Indie Hit List: Then & Now

Joseph Gordon-Levitt
Fox Searchlight/Everett Collection

From larger-than-life moguls to indie ingenues, THR takes a discerning look at the most influential players of Sundance past — and who’s poised to shape the future of independent cinema.


Then: Parker Posey
Posey defined the ’90s indie It girl in oddball work from directors Richard Linklater, Hal Hartley and Noah Baumbach.

Now: Greta Gerwig
A mumblecore fixture, Gerwig carries the torch in Baumbach’s Greenberg and Whit Stillman’s upcoming Damsels in Distress.


Then: Steve Buscemi
A true journeyman, he knocked out 20 years of indelible roles in such classics as Barton Fink, Reservoir Dogs and Ghost World.

Now: joseph gordon-levitt
Indie’s new go-to guy, the 29-year-old has range that shines in everything from Brick and Hesher to The Lookout and (500) Days of Summer.


Then: Bob Yari
His Yari Film Group had a hand in such indie hits as The Illusionist and the Oscar-winning Crash as well as its share of legal battles.

Now: Steven M. Rales
Part of a new wave of equity investors, as billionaire chairman of Danaher Corp. he exec produced Wes Anderson’s past two movies.


Then: John Sloss
Love him or hate him (most execs fall in the latter category), Sloss practically invented the all-night Sundance negotiation in the ’90s.

Now: John Sloss
Still the man after all these years. Sloss is a fixture at Sundance, selling everything from Napoleon Dynamite to Little Miss Sunshine.


Then: John Sayles
The king of DIY filmmaking shrewdly used script-doctoring on studio fare to finance his literary low-budget dramas for 30 years.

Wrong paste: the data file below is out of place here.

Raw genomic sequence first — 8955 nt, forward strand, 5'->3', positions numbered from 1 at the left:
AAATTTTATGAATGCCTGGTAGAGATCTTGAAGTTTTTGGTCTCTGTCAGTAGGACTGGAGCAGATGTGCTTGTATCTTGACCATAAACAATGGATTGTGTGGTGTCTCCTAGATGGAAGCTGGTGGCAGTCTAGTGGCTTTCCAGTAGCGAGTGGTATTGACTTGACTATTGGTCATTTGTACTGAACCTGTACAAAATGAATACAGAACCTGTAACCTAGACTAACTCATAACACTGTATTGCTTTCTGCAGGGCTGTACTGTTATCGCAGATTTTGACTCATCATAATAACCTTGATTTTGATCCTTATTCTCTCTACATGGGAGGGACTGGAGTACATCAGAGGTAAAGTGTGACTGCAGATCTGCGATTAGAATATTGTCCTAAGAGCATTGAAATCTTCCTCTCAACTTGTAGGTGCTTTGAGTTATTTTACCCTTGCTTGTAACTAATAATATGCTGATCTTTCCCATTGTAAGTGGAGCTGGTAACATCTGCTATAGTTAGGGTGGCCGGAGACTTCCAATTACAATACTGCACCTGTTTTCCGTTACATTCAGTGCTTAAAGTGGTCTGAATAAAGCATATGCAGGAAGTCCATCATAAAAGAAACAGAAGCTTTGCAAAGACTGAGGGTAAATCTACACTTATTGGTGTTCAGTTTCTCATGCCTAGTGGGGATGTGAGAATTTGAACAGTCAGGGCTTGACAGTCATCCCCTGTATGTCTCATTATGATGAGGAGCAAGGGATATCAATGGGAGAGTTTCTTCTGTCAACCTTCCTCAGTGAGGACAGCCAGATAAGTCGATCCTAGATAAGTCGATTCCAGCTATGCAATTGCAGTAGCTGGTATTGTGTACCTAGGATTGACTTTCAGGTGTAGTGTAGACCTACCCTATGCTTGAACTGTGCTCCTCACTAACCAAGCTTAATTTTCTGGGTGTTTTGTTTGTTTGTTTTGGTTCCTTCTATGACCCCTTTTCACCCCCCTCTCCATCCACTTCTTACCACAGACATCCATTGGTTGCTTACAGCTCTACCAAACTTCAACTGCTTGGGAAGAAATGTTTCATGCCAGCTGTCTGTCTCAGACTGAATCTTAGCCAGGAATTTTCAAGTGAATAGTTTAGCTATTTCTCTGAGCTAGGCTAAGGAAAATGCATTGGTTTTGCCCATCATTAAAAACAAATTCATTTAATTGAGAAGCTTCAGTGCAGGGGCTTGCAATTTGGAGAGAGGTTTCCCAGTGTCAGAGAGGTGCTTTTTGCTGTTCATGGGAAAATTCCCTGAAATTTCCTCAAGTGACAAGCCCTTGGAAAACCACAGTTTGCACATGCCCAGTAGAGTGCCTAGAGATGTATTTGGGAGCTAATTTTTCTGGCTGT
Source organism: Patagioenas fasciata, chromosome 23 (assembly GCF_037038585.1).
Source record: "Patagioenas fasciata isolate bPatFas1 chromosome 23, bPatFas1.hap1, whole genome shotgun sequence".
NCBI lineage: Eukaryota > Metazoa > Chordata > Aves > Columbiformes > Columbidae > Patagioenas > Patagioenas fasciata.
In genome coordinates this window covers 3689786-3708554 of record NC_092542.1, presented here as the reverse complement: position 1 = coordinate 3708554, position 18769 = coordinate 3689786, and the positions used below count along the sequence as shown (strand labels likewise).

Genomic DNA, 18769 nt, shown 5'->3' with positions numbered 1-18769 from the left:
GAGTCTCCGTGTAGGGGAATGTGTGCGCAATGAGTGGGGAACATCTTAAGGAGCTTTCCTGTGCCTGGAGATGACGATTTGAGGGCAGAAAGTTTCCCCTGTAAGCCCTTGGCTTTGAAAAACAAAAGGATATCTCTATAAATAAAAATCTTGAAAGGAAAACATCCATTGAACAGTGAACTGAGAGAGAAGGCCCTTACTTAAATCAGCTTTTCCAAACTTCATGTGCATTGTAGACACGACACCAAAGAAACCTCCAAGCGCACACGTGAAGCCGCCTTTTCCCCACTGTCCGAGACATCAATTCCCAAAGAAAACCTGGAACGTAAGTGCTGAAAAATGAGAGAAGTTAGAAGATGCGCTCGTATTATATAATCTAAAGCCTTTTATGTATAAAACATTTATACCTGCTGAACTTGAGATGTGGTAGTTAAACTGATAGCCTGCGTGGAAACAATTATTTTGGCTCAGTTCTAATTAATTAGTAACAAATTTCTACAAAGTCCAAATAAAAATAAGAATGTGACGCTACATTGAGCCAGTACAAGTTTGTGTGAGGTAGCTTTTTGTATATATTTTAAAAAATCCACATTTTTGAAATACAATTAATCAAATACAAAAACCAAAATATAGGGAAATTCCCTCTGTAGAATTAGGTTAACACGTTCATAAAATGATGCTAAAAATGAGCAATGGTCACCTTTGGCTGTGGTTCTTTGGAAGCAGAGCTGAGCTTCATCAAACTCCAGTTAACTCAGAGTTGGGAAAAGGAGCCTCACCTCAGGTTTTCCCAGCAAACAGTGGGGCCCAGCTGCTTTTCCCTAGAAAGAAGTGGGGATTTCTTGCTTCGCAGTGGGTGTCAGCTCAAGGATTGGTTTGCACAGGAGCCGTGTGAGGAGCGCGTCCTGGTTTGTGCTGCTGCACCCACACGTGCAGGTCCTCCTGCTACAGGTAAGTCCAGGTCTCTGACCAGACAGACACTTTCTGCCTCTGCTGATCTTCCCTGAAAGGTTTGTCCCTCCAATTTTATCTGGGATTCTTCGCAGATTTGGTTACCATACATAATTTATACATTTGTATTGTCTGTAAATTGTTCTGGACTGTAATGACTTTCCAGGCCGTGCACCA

Now: Joe Swanberg
After six films in as many years, the prolific 29-year-old Mumble-core veteran finally arrives at Sundance with Uncle Kent.


Then: Errol Morris
He redefined the doc genre with 1988’s The Thin Blue Line, influencing everyone from Michael Moore to Alex Gibney in the process.

Now: Lucy Walker
With two major releases in 2010, Countdown to Zero and the Oscar-shortlisted Waste Land, Walker is the doc star of the moment.


Then: Wim Wenders
The German auteur has followed a fiercely independent path for decades. Case in point: upcoming dance pic Pina — in 3D, no less.

Now: Alejandro Gonzales Inarritu
In the last decade, the Mexican helmer, 47, has earned critical cred and copious awards for such grim, alluring fare as this year’s Biutiful.


Then: Harvey Weinstein
Co-founded Miramax. Turned sex, lies, and videotape into a hit. Made Pulp Fiction into a blockbuster. Sold Miramax. Then started anew.

Now: Ryan Kavanaugh
Relativity’s CEO has set his sights on the indie world, distributing his own titles including Take Me Home Tonight and Limitless.


Then: Lawrence Bender
On team Tarantino since Reservoir Dogs, he has also handled Oscar-winning pics like Good Will Hunting and An Inconvenient Truth.

Now: Anne Carey
The former WMA agent toiled at Good Machine before partnering with Ted Hope on pics including Adventureland and The American.


Then: David Lynch
From Eraserhead to Mulholland Drive, Lynch gleefully mixes the sordid and the sublime with a Zen-like intensity that is all his own.

Now: Miranda July
Only two features under her belt, but her artist pedigree and distinctive voice set her apart from an already eccentric pack.